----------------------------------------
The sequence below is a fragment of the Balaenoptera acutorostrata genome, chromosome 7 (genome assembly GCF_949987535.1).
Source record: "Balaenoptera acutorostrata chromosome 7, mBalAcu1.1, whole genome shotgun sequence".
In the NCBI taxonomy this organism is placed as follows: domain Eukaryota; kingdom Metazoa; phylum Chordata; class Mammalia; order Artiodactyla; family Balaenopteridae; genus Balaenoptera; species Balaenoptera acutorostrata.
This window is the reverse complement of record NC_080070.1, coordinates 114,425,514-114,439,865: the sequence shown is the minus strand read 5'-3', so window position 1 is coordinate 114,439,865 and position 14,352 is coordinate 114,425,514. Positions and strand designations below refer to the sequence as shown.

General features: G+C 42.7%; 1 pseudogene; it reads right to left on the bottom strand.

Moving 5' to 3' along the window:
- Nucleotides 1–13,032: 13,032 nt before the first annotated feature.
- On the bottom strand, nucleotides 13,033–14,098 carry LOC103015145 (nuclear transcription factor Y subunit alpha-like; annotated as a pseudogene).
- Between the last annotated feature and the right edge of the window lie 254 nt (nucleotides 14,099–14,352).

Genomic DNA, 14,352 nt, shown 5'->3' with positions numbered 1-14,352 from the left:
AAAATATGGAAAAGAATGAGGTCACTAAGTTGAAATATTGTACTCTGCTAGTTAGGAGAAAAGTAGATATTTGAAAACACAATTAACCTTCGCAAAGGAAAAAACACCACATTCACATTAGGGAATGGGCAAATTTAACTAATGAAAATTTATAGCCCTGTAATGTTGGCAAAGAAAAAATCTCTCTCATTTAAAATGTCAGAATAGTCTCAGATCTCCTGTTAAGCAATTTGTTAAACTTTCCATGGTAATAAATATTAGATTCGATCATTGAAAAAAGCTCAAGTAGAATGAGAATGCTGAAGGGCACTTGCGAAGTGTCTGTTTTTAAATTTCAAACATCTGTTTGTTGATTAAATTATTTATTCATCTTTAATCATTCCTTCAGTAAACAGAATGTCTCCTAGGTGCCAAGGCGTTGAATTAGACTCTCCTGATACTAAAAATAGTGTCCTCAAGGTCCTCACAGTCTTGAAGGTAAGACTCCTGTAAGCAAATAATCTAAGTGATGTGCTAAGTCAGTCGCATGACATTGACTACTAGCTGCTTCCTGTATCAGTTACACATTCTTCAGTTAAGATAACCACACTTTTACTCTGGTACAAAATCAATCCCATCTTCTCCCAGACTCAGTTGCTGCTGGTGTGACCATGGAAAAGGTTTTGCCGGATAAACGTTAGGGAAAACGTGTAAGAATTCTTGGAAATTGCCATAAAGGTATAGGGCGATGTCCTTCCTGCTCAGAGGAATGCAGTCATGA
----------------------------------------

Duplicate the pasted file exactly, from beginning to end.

The sequence below is a fragment of the Balaenoptera acutorostrata genome, chromosome 7 (genome assembly GCF_949987535.1).
Source record: "Balaenoptera acutorostrata chromosome 7, mBalAcu1.1, whole genome shotgun sequence".
In the NCBI taxonomy this organism is placed as follows: domain Eukaryota; kingdom Metazoa; phylum Chordata; class Mammalia; order Artiodactyla; family Balaenopteridae; genus Balaenoptera; species Balaenoptera acutorostrata.
This window is the reverse complement of record NC_080070.1, coordinates 114,425,514-114,439,865: the sequence shown is the minus strand read 5'-3', so window position 1 is coordinate 114,439,865 and position 14,352 is coordinate 114,425,514. Positions and strand designations below refer to the sequence as shown.

General features: G+C 42.7%; 1 pseudogene; it reads right to left on the bottom strand.

Moving 5' to 3' along the window:
- Nucleotides 1–13,032: 13,032 nt before the first annotated feature.
- On the bottom strand, nucleotides 13,033–14,098 carry LOC103015145 (nuclear transcription factor Y subunit alpha-like; annotated as a pseudogene).
- Between the last annotated feature and the right edge of the window lie 254 nt (nucleotides 14,099–14,352).

Genomic DNA, 14,352 nt, shown 5'->3' with positions numbered 1-14,352 from the left:
AAAATATGGAAAAGAATGAGGTCACTAAGTTGAAATATTGTACTCTGCTAGTTAGGAGAAAAGTAGATATTTGAAAACACAATTAACCTTCGCAAAGGAAAAAACACCACATTCACATTAGGGAATGGGCAAATTTAACTAATGAAAATTTATAGCCCTGTAATGTTGGCAAAGAAAAAATCTCTCTCATTTAAAATGTCAGAATAGTCTCAGATCTCCTGTTAAGCAATTTGTTAAACTTTCCATGGTAATAAATATTAGATTCGATCATTGAAAAAAGCTCAAGTAGAATGAGAATGCTGAAGGGCACTTGCGAAGTGTCTGTTTTTAAATTTCAAACATCTGTTTGTTGATTAAATTATTTATTCATCTTTAATCATTCCTTCAGTAAACAGAATGTCTCCTAGGTGCCAAGGCGTTGAATTAGACTCTCCTGATACTAAAAATAGTGTCCTCAAGGTCCTCACAGTCTTGAAGGTAAGACTCCTGTAAGCAAATAATCTAAGTGATGTGCTAAGTCAGTCGCATGACATTGACTACTAGCTGCTTCCTGTATCAGTTACACATTCTTCAGTTAAGATAACCACACTTTTACTCTGGTACAAAATCAATCCCATCTTCTCCCAGACTCAGTTGCTGCTGGTGTGACCATGGAAAAGGTTTTGCCGGATAAACGTTAGGGAAAACGTGTAAGAATTCTTGGAAATTGCCATAAAGGTATAGGGCGATGTCCTTCCTGCTCAGAGGAATGCAGTCATGA